Thursday, April 21, 2005

Look at Vision Rehabilitation: The Developmental Optometrists Were Right!

There is now a surge in well-controlled studies showing the scientific benefits of vision therapy and visual rehabilitaion. Although therapies involve eye movements, improvements occur in the 'seeing' parts of the brain. Some physicians will now have to eat their hat. In an unfortunate 1998 Joint Statement from the American Academy of Pediatrics, American Association for Pediatric Ophthalmology and Strabismus, and American Academy of Ophthalmology, vision therapy was largely poo-poo'ed (they thought no problem with the eyes), but as a result many patients (including children) have been denied access to helpful therapies because their insurance plans didn't cover it.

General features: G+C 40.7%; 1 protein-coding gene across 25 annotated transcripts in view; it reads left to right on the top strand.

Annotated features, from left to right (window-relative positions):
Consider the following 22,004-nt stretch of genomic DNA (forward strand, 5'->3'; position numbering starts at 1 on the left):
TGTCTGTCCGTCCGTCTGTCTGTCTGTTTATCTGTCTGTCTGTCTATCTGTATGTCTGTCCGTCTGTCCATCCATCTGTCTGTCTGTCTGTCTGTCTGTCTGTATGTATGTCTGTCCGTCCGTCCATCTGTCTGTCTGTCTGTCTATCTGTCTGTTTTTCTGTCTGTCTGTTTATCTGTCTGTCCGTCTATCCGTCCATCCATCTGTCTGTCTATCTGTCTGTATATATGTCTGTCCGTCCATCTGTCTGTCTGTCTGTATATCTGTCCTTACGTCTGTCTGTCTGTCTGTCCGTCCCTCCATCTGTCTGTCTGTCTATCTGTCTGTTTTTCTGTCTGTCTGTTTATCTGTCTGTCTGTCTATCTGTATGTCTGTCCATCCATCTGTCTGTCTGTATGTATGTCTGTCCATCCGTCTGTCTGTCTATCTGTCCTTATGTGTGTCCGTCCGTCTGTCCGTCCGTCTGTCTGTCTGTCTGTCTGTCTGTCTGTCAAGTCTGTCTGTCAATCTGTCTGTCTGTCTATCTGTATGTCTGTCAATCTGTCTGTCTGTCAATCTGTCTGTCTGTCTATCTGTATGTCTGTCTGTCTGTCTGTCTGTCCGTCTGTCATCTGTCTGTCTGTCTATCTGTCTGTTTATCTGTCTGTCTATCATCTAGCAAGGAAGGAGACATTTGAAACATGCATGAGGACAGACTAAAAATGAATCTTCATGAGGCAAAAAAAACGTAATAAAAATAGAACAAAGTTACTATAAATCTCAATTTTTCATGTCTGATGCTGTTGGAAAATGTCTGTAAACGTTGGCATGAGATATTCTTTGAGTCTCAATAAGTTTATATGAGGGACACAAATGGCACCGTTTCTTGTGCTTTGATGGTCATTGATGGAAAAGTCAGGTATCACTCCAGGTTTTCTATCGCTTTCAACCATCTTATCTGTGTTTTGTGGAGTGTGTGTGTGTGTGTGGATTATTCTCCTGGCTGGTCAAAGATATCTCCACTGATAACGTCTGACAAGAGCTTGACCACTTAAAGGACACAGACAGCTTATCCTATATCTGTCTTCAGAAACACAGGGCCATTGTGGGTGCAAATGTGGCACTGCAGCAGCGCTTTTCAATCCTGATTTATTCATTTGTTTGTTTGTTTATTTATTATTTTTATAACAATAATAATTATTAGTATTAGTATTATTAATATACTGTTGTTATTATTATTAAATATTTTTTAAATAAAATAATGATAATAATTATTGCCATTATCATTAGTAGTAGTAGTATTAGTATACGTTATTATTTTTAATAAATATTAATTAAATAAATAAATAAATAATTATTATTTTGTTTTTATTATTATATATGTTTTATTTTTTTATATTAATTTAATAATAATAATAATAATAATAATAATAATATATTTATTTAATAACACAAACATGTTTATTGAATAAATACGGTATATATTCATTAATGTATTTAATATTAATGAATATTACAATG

Medical insurance companies will hopefully respond quickly to the flood of new research studies. The latest research paper in JAMA about the visual acuity correction of older children with amblyopia may help:

That study revealed that older children (age 13 through 17 years) even benefit from eye patching and vision therapy. It makes sense of course - because of the degree of plasticity that can be induced in adults in other brain resgions. Said Dr. Sieving, Director of the NEI, this latest study is “a wonderful example of the adaptability of the human visual system and brain."

Lazy Eye: Older Children Can Benefit From Treatment
Joint Statement 1998
Therapy to Correct Amblyopia
Vision Restoration Therapy
Review of Efficacy of Eye Exercises
Vision Restoration Therapy
Correction of Visual Field Defects with Therapy

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